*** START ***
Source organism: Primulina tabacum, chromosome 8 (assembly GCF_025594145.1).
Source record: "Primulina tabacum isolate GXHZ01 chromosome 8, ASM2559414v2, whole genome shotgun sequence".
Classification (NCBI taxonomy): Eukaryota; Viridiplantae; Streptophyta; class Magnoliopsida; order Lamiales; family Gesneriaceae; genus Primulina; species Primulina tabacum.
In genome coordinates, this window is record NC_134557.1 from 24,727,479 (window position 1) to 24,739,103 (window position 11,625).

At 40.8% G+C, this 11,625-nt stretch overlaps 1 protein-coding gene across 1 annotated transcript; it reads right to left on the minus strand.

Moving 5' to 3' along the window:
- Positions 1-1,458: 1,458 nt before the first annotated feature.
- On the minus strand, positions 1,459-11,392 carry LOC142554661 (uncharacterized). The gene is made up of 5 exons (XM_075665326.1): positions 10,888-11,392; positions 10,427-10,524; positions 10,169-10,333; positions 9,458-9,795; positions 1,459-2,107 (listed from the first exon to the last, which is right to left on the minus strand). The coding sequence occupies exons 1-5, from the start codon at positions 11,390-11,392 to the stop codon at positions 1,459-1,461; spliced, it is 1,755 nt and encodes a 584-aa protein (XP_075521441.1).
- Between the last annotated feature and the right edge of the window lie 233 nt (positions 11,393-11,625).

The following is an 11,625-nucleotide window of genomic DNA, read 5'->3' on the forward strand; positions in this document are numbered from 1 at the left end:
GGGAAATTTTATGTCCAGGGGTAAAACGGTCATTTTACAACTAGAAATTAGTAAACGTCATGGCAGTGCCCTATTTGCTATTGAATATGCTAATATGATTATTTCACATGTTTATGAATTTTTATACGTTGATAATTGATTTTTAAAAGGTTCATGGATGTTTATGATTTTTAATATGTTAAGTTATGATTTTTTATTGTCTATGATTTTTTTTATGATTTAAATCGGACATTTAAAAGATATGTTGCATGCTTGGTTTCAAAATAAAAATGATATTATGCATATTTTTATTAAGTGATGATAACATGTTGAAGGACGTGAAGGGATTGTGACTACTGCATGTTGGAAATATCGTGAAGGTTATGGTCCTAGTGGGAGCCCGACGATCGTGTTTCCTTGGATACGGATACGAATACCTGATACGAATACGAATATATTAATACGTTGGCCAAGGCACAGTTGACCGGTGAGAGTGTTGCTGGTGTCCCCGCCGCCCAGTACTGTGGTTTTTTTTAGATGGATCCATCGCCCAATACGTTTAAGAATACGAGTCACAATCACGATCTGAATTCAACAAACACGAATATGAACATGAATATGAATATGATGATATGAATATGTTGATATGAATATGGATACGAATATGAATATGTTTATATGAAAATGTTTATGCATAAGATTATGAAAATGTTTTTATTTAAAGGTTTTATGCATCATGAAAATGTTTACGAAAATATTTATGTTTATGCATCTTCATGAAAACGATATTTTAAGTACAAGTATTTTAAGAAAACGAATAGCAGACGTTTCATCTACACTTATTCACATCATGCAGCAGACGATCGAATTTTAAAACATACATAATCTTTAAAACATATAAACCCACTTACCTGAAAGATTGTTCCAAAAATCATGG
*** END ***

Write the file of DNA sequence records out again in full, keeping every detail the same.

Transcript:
Source organism: Primulina tabacum, chromosome 8 (assembly GCF_025594145.1).
Source record: "Primulina tabacum isolate GXHZ01 chromosome 8, ASM2559414v2, whole genome shotgun sequence".
Classification (NCBI taxonomy): Eukaryota; Viridiplantae; Streptophyta; class Magnoliopsida; order Lamiales; family Gesneriaceae; genus Primulina; species Primulina tabacum.
In genome coordinates, this window is record NC_134557.1 from 24,727,479 (window position 1) to 24,739,103 (window position 11,625).

At 40.8% G+C, this 11,625-nt stretch overlaps 1 protein-coding gene across 1 annotated transcript; it reads right to left on the minus strand.

Moving 5' to 3' along the window:
- Positions 1-1,458: 1,458 nt before the first annotated feature.
- On the minus strand, positions 1,459-11,392 carry LOC142554661 (uncharacterized). The gene is made up of 5 exons (XM_075665326.1): positions 10,888-11,392; positions 10,427-10,524; positions 10,169-10,333; positions 9,458-9,795; positions 1,459-2,107 (listed from the first exon to the last, which is right to left on the minus strand). The coding sequence occupies exons 1-5, from the start codon at positions 11,390-11,392 to the stop codon at positions 1,459-1,461; spliced, it is 1,755 nt and encodes a 584-aa protein (XP_075521441.1).
- Between the last annotated feature and the right edge of the window lie 233 nt (positions 11,393-11,625).

The following is an 11,625-nucleotide window of genomic DNA, read 5'->3' on the forward strand; positions in this document are numbered from 1 at the left end:
GGGAAATTTTATGTCCAGGGGTAAAACGGTCATTTTACAACTAGAAATTAGTAAACGTCATGGCAGTGCCCTATTTGCTATTGAATATGCTAATATGATTATTTCACATGTTTATGAATTTTTATACGTTGATAATTGATTTTTAAAAGGTTCATGGATGTTTATGATTTTTAATATGTTAAGTTATGATTTTTTATTGTCTATGATTTTTTTTATGATTTAAATCGGACATTTAAAAGATATGTTGCATGCTTGGTTTCAAAATAAAAATGATATTATGCATATTTTTATTAAGTGATGATAACATGTTGAAGGACGTGAAGGGATTGTGACTACTGCATGTTGGAAATATCGTGAAGGTTATGGTCCTAGTGGGAGCCCGACGATCGTGTTTCCTTGGATACGGATACGAATACCTGATACGAATACGAATATATTAATACGTTGGCCAAGGCACAGTTGACCGGTGAGAGTGTTGCTGGTGTCCCCGCCGCCCAGTACTGTGGTTTTTTTTAGATGGATCCATCGCCCAATACGTTTAAGAATACGAGTCACAATCACGATCTGAATTCAACAAACACGAATATGAACATGAATATGAATATGATGATATGAATATGTTGATATGAATATGGATACGAATATGAATATGTTTATATGAAAATGTTTATGCATAAGATTATGAAAATGTTTTTATTTAAAGGTTTTATGCATCATGAAAATGTTTACGAAAATATTTATGTTTATGCATCTTCATGAAAACGATATTTTAAGTACAAGTATTTTAAGAAAACGAATAGCAGACGTTTCATCTACACTTATTCACATCATGCAGCAGACGATCGAATTTTAAAACATACATAATCTTTAAAACATATAAACCCACTTACCTGAAAGATTGTTCCAAAAATCATGG